Wednesday, May 9, 2012

Lessons from Job

I stayed up till 4 am last night, which, granted, probably wasn't the smartest thing to do, but it was so worth it.

Taylor and I spent over an hour on the phone last night talking, and it was honestly one of the most eye-opening conversations I've had in a long time.  During it, he really challenged me to dig into Scripture to deal with everything that's both in my past and going on right now.  This has always been quite the struggle for me, as you can imagine.  For quite some time, I'd wanted to start studying the Bible, but it just seems so huge that every time I wanted to start, I didn't know where to begin and ended up just giving up.  But this conversation really convicted me to start.  "Just doesn't matter where you start, just ask God and He'll point to the right place."  That's what Taylor told me.  All that really mattered was that I start.

So I did.  We had spoken about Job and his story during our conversation.  I knew the basics of the story, but I wanted to see it start to finish, so I figured that would be as good of a place as any.  Reading it....there just aren't words.  (Okay, maybe there are words. You know me.)  I saw so much of myself and my story in that book, it was like an episode of "THIS IS YOUR LIFE".

Of course, I'm not trying to compare my pain to what Job dealt with.  Job lost a lot more than I ever have.  But the emotions behind it, they're what stuck out to me.  The feeling betrayed by God, the feeling abandoned, the wishing your life had never been created.  I get it.  You know.  I went through all of those emotions.  And I had the hoards of people, sometimes well-meaning people but sometimes not, trying to tell me that if I just prayed harder or if I just trusted God more then everything would work out.  The people that meant well, I don't think they realized that they always left me walking away feeling nothing more than this is all my fault.

Even more than all of that though, what really hit me like a ton of bricks was the ending, after God has begun to remind Job of all the power that He holds, power Job will never be able to comprehend.  He's essentially asking Job why he couldn't trust a God who takes care of every possible detail, who manages to do what humans never could.  And what does Job do?  Instead of making excuses for himself, or shifting the blame onto someone else, or trying to justify his sinful actions, Job responded "I am unworthy - how can I reply to you? I put my hand over my mouth. I spoke once, but I have no answer - twice, but I will say no more." (40:4-5)  He didn't try to sweep it all under the rug.  He swallowed his pride and said "You know what, Lord?  You're right.  I messed up.  I'm sorry."  As the author notes in my Bible say "The only way to know the freedom of forgiveness is to first be willing to confess your sin."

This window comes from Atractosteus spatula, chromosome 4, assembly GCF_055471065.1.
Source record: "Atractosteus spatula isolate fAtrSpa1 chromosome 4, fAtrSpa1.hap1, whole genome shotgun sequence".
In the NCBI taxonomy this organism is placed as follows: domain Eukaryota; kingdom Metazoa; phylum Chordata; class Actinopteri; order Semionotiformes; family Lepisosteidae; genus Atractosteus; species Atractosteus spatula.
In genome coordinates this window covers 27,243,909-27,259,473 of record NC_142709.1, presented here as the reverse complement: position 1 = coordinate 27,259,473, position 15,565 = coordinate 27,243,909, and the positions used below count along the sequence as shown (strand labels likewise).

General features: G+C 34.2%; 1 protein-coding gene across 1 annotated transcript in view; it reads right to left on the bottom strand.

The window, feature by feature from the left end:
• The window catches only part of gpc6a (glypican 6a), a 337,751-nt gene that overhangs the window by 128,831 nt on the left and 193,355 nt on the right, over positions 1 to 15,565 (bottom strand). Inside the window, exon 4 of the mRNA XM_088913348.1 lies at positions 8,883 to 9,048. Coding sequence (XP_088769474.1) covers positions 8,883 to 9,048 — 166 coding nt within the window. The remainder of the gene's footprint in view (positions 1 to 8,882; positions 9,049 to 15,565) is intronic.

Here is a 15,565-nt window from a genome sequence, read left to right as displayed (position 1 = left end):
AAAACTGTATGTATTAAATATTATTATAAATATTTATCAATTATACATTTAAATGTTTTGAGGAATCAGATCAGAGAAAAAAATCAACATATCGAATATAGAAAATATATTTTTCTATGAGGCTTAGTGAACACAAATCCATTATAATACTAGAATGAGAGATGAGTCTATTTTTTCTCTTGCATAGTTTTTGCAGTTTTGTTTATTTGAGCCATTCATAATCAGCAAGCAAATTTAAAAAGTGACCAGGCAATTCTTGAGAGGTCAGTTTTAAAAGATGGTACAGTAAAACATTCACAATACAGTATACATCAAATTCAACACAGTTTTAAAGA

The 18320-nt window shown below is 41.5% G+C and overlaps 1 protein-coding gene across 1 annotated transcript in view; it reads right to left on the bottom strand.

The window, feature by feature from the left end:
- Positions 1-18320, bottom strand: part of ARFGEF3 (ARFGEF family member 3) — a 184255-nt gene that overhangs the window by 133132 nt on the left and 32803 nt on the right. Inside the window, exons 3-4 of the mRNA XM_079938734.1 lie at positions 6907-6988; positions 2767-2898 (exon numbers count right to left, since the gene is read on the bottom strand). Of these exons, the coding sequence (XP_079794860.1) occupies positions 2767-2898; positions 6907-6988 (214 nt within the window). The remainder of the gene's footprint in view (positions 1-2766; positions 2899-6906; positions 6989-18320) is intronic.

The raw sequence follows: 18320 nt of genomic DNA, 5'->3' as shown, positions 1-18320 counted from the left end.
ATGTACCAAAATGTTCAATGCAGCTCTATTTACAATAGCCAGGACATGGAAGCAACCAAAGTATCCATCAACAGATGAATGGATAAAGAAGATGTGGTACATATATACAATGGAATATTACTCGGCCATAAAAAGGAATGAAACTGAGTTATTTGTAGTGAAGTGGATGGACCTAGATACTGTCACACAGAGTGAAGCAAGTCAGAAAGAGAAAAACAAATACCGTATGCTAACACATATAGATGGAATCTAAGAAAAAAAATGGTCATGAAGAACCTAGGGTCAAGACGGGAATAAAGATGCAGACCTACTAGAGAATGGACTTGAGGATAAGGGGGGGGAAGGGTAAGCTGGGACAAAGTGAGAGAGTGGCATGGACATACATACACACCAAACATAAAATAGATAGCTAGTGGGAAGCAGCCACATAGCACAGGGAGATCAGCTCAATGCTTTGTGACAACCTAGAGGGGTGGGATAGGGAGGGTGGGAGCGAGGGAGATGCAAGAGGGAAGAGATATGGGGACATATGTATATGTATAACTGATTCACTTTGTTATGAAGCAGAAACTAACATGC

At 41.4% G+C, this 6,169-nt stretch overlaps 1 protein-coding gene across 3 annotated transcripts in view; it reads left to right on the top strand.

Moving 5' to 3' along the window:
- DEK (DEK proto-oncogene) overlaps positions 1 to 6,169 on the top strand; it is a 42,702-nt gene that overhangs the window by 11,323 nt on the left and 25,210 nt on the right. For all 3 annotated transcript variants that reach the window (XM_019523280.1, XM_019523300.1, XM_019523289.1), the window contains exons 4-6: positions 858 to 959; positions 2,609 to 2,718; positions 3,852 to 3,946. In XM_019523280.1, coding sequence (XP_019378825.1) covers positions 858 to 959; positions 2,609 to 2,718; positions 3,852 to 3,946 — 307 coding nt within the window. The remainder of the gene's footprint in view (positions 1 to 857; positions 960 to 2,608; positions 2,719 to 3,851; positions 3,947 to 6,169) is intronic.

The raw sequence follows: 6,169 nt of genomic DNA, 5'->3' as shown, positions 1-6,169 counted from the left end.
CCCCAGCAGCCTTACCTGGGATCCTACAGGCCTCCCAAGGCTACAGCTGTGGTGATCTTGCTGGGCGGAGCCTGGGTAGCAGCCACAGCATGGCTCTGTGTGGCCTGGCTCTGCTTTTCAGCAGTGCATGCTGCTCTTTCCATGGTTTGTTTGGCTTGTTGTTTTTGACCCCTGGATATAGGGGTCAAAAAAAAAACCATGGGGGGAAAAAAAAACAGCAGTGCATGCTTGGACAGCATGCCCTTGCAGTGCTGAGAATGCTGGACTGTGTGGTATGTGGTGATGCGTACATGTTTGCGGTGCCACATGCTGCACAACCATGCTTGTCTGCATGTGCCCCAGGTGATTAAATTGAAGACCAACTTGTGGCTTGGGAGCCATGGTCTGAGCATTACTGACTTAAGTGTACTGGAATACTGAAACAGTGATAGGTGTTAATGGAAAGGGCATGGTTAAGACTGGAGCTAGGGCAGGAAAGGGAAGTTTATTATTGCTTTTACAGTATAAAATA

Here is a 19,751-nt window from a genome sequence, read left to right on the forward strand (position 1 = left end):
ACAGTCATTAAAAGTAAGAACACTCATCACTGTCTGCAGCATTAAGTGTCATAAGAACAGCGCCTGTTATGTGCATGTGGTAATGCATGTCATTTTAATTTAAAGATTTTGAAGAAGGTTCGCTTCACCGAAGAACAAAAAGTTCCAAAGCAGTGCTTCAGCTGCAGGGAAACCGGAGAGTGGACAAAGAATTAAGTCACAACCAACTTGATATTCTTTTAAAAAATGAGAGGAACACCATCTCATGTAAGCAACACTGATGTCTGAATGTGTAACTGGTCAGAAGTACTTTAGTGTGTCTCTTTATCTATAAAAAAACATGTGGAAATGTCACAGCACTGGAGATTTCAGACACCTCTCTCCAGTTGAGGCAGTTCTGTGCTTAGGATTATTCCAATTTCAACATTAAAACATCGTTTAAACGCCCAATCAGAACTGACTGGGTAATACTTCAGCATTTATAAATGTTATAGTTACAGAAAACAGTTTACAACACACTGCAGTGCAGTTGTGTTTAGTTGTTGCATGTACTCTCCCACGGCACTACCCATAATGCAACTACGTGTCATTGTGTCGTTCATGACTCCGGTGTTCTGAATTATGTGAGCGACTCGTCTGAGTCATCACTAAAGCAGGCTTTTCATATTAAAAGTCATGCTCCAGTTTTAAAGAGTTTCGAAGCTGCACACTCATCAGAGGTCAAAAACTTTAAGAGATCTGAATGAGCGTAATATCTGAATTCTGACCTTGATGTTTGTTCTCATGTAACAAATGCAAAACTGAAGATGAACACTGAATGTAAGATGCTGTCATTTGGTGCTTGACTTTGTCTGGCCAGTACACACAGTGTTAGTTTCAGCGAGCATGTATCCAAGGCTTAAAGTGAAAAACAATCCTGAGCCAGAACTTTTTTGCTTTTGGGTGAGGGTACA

I screwed up.  I think part of human nature is that we all hate to admit that we're wrong.  I know that I hate to admit it.  But I screwed up big time in my relationship with God.  It wasn't His job to prove to me He was trustworthy.  It was my job to prove to Him that I believed in Him.  And I failed.  Like Job, I cursed Him when I felt abandoned.  And while it might feel good when I'm with people I know to let them say "Well, we can't blame you for reacting the way you did!  You're only human, and you handled it better than I would have!" that's nothing more than letting my stupid pride get in the way.  I could've done better, and I failed.

The most beautiful part of it all, though, wasn't Job admitting to his mistakes.  It was when God erased those sins from His memory as if they had never even taken place.  And not only that, in Job's new life, he was blessed with twice what he had had the first time.  God rewarded his confession of sins with more than he had owned to begin with.  As I reached the end of this book, I was face with a feeling that was simultaneously indescribably freeing and heavily convicting.

This is the kind of love I've felt from Matt for a long time, even when I didn't know God.  He showed me the grace to forgive me for all the times that I treated him poorly, but I didn't want to accept it from him, either. I kept apologizing for things he told me I didn't need to apologize for anymore.  And God loves me infinitely more than Matt or anyone else ever it must hurt God's heart to watch me push away the grace He has been trying to give me!  I'm sitting here beating myself up for sins that He doesn't even pay attention to, and this has been going on for years!  Was I scared of something, or was I just too caught up in feeling like I didn't deserve it?  I'll never be able to deserve His grace - that's why it's grace.

I have to change.  There's no other choice at this point.  I have to start accepting the grace He's been trying so hard to give me.  I owe Him that much.  I can't change the past, because what's done is done.  What I can do, however, is make the choice to accept the life-changing, overwhelming, unmatched-in-its-beauty, God-given grace that has been waiting for me.  That grace, a gift from only God Himself, is what will change my future.

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